The Surprising Ingredient Every Fall Salad Needs
You'll be craving this delicious flavor combination.
Salads are one of the most versatile meals to make—you can switch up the greens, the veggies, the protein, the dressing. But once I find a flavor combination I love, I tend to hold on tight. That’s why when my sister recently added cinnamon to a salad dressing, I haven’t been able to stop using it since.
That’s right—ground cinnamon is the ingredient your fall salad is missing. Mix it into any vinaigrette you like. I think it tastes great with a splash of apple cider vinegar (red or white wine would work just as well), a bit of Dijon, a touch of honey or maple syrup, a finely chopped shallot, a generous glug of extra-virgin olive oil, a pinch of kosher salt, and freshly ground black pepper. Start with 1/4 teaspoon, then add more to taste.
The rest of the salad is up to you, though here’s what I recommend. Start with a sturdy green, such as lacinato kale. Strip the leaves from the stems and cut them however you please. Sometimes, I tear the leaves for larger bites of kale. Other times, I cut them into thin ribbons (called chiffonade) for a more finely chopped salad. Either way, I like to massage the greens with some of the dressing before adding the toppings, to cut the bitterness of the raw kale and make sure every leaf is coated.
As far as toppings, I love roasted squash. My new favorite is honeynut (they’re basically mini butternut, and they’re adorable), but I also love kabocha. Crank up the oven to 425°F, cut ‘em into cubes, toss in olive oil and more salt and pepper than you think, and roast until tender and browned in spots, about 25 minutes. Roasted sweet potatoes or carrots are also great in salad.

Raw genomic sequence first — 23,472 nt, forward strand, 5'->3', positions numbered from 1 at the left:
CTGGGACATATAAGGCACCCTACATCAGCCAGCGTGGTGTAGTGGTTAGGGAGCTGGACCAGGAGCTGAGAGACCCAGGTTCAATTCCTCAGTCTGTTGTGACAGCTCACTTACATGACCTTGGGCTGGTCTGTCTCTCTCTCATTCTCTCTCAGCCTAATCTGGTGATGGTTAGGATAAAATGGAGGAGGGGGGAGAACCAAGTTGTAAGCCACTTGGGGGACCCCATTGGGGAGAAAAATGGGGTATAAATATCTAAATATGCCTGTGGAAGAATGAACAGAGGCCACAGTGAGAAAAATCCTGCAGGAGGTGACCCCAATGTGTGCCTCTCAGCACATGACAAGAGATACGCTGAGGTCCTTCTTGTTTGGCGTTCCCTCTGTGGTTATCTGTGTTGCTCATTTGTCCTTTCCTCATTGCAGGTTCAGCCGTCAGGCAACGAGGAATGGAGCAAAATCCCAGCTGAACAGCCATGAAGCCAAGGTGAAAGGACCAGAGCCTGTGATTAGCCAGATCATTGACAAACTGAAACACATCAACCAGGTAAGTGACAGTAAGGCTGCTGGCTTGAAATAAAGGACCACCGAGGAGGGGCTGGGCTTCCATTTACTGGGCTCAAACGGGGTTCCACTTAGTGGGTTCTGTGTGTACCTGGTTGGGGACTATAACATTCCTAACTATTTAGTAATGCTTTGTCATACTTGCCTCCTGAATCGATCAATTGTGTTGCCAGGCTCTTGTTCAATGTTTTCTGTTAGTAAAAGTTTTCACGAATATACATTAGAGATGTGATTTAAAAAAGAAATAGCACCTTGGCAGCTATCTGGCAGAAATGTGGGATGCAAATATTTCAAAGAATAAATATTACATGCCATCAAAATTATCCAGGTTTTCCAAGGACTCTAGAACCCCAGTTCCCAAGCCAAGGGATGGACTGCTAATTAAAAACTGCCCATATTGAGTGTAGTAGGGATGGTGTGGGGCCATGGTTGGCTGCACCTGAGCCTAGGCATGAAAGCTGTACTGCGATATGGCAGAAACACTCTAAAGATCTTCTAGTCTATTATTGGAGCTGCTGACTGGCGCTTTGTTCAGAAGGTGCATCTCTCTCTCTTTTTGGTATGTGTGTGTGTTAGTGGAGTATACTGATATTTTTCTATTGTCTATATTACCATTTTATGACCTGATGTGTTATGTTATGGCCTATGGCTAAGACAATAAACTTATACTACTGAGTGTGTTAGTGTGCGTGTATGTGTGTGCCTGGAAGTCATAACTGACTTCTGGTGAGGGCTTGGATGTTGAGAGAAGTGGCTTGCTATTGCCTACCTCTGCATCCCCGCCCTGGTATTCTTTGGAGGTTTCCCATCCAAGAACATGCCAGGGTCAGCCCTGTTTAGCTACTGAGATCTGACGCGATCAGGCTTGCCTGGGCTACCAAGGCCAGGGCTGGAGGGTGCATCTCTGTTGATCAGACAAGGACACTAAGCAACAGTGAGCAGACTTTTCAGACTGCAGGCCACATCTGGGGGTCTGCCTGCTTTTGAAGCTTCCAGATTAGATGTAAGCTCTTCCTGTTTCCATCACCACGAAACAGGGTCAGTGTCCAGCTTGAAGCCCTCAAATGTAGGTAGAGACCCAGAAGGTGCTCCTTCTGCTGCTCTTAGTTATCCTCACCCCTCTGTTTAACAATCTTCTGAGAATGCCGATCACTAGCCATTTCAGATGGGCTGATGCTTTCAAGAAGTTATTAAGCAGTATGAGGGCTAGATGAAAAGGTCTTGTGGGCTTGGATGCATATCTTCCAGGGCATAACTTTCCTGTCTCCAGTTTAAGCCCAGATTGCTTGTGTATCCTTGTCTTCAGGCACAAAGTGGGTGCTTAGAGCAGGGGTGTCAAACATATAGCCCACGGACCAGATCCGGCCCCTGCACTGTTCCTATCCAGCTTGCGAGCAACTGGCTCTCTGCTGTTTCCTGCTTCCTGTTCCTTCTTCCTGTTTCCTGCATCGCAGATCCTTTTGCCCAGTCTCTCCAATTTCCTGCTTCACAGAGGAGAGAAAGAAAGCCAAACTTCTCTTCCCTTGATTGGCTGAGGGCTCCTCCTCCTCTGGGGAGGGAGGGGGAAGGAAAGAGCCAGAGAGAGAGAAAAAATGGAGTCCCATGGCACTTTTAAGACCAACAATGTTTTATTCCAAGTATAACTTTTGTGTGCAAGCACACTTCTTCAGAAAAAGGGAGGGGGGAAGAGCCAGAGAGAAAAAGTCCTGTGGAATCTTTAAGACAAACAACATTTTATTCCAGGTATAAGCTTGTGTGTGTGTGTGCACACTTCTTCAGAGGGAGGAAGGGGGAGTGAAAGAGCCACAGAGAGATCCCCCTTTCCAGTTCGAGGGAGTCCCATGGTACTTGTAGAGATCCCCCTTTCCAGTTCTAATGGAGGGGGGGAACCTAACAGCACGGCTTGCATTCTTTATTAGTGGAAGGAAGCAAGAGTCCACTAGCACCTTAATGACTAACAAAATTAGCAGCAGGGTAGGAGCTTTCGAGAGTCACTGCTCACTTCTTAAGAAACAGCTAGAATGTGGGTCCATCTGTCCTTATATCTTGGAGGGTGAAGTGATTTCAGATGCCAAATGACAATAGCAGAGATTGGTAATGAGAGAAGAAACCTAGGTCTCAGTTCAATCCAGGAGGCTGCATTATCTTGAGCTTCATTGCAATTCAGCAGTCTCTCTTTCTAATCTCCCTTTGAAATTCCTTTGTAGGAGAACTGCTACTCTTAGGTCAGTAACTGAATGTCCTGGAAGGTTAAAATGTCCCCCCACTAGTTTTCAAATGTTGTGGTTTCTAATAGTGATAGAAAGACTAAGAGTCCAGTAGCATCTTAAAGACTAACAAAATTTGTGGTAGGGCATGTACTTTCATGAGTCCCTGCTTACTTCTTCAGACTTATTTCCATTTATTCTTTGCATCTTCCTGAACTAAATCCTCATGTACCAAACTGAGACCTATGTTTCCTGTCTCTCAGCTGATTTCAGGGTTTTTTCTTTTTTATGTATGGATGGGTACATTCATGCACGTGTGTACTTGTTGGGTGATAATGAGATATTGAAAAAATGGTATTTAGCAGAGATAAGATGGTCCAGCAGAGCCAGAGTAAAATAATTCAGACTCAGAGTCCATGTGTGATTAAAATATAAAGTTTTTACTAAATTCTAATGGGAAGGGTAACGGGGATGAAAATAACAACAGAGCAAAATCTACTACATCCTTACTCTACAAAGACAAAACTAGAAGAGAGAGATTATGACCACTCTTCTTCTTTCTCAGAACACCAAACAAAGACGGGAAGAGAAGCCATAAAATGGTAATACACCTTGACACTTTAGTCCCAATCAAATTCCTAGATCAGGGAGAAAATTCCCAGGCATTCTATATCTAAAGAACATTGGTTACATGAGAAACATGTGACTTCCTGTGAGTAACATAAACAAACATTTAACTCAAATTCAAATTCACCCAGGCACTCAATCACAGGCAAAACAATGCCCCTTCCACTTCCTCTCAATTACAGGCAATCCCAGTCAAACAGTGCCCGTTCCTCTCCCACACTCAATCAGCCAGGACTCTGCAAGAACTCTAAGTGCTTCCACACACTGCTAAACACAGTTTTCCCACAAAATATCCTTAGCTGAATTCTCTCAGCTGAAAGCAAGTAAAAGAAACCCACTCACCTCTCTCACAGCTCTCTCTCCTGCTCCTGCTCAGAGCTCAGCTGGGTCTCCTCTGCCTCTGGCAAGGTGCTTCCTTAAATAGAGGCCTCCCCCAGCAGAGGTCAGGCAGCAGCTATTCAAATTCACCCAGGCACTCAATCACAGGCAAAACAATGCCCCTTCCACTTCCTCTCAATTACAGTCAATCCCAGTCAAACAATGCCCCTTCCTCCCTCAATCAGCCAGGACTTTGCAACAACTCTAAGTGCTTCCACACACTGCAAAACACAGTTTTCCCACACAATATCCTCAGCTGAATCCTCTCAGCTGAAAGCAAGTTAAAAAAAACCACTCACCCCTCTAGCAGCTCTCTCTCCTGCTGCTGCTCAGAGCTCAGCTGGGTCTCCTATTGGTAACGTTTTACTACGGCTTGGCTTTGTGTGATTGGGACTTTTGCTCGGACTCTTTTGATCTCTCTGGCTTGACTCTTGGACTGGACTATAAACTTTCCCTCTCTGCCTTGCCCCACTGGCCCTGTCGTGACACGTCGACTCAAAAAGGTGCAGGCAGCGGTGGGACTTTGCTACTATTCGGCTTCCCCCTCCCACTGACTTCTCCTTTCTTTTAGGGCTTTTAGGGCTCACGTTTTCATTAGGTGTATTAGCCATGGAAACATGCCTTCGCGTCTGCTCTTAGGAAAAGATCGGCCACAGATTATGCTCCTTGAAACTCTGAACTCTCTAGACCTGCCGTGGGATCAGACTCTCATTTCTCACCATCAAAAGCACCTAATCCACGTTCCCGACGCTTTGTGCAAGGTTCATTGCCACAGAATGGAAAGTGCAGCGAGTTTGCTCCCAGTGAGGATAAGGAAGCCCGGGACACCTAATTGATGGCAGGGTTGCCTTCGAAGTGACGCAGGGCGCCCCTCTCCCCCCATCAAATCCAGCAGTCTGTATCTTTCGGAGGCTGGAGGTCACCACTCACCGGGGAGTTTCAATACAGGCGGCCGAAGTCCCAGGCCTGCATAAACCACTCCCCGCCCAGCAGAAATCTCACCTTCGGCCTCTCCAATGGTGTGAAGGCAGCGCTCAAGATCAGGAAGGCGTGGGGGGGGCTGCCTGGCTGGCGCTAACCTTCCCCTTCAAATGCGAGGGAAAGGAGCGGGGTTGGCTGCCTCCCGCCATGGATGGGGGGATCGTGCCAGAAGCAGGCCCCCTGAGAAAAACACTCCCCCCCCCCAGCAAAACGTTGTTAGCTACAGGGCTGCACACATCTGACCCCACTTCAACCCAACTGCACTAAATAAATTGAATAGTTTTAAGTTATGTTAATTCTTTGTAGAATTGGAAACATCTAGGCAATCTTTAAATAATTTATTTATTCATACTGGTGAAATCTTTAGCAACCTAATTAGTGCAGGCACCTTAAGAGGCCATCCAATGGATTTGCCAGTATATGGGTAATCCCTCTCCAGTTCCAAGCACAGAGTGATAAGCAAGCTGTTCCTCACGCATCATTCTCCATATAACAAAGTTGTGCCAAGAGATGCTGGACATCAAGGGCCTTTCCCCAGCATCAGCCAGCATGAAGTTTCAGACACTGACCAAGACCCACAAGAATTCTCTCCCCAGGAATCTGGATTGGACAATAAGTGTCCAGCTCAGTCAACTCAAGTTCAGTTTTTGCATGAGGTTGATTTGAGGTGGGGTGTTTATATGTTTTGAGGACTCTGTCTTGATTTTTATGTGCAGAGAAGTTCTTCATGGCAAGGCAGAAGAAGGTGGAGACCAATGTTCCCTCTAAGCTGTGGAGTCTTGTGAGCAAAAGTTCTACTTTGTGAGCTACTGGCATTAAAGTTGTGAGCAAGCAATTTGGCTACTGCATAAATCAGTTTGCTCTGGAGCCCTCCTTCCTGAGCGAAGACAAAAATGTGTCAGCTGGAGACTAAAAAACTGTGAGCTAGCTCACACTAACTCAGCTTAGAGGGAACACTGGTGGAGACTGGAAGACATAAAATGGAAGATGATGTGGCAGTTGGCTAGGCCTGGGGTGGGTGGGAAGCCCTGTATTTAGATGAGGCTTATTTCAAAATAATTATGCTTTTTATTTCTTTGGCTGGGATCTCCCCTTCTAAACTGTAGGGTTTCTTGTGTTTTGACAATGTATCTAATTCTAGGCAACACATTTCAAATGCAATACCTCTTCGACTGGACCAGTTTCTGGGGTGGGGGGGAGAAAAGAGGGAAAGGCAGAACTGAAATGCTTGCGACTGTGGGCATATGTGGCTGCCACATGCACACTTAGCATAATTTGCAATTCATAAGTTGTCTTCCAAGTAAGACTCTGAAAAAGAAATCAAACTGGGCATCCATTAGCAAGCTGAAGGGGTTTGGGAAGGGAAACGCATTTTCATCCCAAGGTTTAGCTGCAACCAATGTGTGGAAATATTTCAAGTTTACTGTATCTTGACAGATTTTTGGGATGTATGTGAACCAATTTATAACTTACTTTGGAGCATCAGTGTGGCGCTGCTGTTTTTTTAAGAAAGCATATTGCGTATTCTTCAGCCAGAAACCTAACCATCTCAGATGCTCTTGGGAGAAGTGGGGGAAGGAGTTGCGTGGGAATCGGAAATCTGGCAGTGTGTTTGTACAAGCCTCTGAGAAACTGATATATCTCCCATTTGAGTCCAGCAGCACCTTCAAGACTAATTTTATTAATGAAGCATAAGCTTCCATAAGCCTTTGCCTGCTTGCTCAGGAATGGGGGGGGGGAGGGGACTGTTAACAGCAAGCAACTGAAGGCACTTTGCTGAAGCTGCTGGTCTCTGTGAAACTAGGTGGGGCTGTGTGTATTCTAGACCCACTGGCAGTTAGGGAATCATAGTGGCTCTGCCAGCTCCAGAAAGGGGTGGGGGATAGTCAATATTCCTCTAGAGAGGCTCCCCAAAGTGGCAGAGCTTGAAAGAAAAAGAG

In addition to the roasted veg, I like a raw component, too. My go-to is apple, but pomegranate seeds are delicious, as are red grapes, thinly sliced radishes, fresh herbs, and creamy avocado. Throw in some toasted nuts (walnuts, pecans, hazelnuts, pistachios, almonds, etc.), or some seeds (sunflowers or pepitas), or even some crispy chickpeas (they can roast with the squash). Often, I splurge with a handful of dried fruit (apricots, cherries, or cranberries). For added protein, I'll add crispy tofu or flaky salmon. Or if I'm packing it for lunch, I'll cook a grain to toss in.
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The result? A creamy, crunchy, tart, fresh, in-season fall salad. Serve with the rest of your cinnamon-spiked dressing, of course.